Today saw the release of the Draft Crofting Reform Bill consultation paper.

On first inspection it appears the Scottish Government is set to impose tough new rules on planning and residency of crofting land as part of sweeping changes to help keep crofters farming.

The plans put out to consultation today, would introduce tight rules requiring crofters to be resident on or near the croft and to work the land. It will also introduce an occupancy requirement for houses built on land taken out of crofting in an attempt to reduce the damaging effect of speculation on crofting land. There is also a positive attempt to help crofters raise finance based on their tenancy without the need to decroft, using the Croft Register as a form of security for private lenders.

Launching a consultation into the draft bill, Environment Minister Roseanna Cunningham demanded an end to the ‘corrosive effect of absenteeism, neglect and speculation’ and called for a system which allowed crofters to shape their own destiny.

She said:

“Crofting offers a unique model of rural development that will help deliver sustainable economic growth in some of our most remote communities. The proposed Bill will help set crofting on course for a stronger, brighter future. These empowering changes will create a system of crofting tenure that does not languish in the past but is fit for the 21st century and is one capable of taking communities from strength to strength.”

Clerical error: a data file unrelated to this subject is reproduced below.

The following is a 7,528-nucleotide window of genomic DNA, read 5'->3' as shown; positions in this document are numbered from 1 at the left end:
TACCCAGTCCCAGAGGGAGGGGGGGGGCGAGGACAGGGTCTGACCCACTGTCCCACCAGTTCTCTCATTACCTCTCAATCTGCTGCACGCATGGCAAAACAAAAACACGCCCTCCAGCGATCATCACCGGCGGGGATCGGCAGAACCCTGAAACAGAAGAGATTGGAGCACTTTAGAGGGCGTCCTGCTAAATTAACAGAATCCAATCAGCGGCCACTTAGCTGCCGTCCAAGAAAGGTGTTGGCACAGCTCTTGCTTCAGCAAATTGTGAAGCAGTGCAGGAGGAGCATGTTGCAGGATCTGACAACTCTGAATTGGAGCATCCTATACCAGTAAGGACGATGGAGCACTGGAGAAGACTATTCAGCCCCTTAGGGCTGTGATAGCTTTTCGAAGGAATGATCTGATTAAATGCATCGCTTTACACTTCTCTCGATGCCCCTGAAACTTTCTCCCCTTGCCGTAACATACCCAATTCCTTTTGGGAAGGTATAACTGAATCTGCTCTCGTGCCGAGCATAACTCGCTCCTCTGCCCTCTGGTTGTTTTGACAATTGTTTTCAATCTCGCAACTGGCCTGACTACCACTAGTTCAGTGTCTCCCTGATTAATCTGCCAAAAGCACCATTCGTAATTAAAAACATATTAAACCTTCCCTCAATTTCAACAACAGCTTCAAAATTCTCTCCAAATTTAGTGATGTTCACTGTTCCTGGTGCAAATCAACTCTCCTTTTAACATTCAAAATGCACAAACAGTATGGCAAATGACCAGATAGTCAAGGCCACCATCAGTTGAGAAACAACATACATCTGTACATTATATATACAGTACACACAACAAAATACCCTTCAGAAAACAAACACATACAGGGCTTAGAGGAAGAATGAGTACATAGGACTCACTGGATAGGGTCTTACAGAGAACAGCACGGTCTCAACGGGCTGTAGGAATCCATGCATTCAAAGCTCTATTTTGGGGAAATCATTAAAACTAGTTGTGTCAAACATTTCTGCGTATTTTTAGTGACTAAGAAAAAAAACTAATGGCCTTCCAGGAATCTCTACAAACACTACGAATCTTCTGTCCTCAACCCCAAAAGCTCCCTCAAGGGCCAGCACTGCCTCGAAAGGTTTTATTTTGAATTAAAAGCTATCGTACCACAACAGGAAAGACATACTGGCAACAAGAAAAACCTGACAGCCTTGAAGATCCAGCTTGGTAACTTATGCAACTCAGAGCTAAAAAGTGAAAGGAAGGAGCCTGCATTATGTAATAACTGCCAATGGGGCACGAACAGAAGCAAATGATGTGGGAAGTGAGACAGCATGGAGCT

The Scottish Crofting Foundation (SCF), the only member-led organisation dedicated to promoting crofting has greeted the Draft Crofting reform Bill consultation paper released today with enthusiasm tempered with caution.

SCF Chairman Neil MacLeod said

“We are all aware that there needs to be an overhaul of crofting legislation, regulation and, critically, the support for crofting. We are looking at this consultation with optimism and at first glance it is a thorough document which attempts to address issues that came out of the Committee of Inquiry on Crofting. There are positive aspects such as the welcome move towards a more democratic governing body, but there are areas over which we will be examining possible consequences and which may need recommendation for modification. We will be widely consulting our membership on their views to inform our position.”

The consultation will address the governance of crofting, the formation and maintenance of an accurate register of crofts, the possibility of standard security on tenanted crofts to raise loans without de-crofting, an occupancy requirement for houses on de-crofted land and effective regulation concerning absenteeism and neglect.

SCF Parliamentary spokesman Norman Leask said

“The most important thing is to hear what crofters think. It is gratifying to see that the Scottish Government will be out and about to hear crofters’ views. The SCF will be gathering opinion from our members whom we ask to write, phone, email, attend local meetings, come to our meeting in Dingwall on June 23rdor visit our stand at shows. This is ground-breaking legislation and it is essential that your views are known.”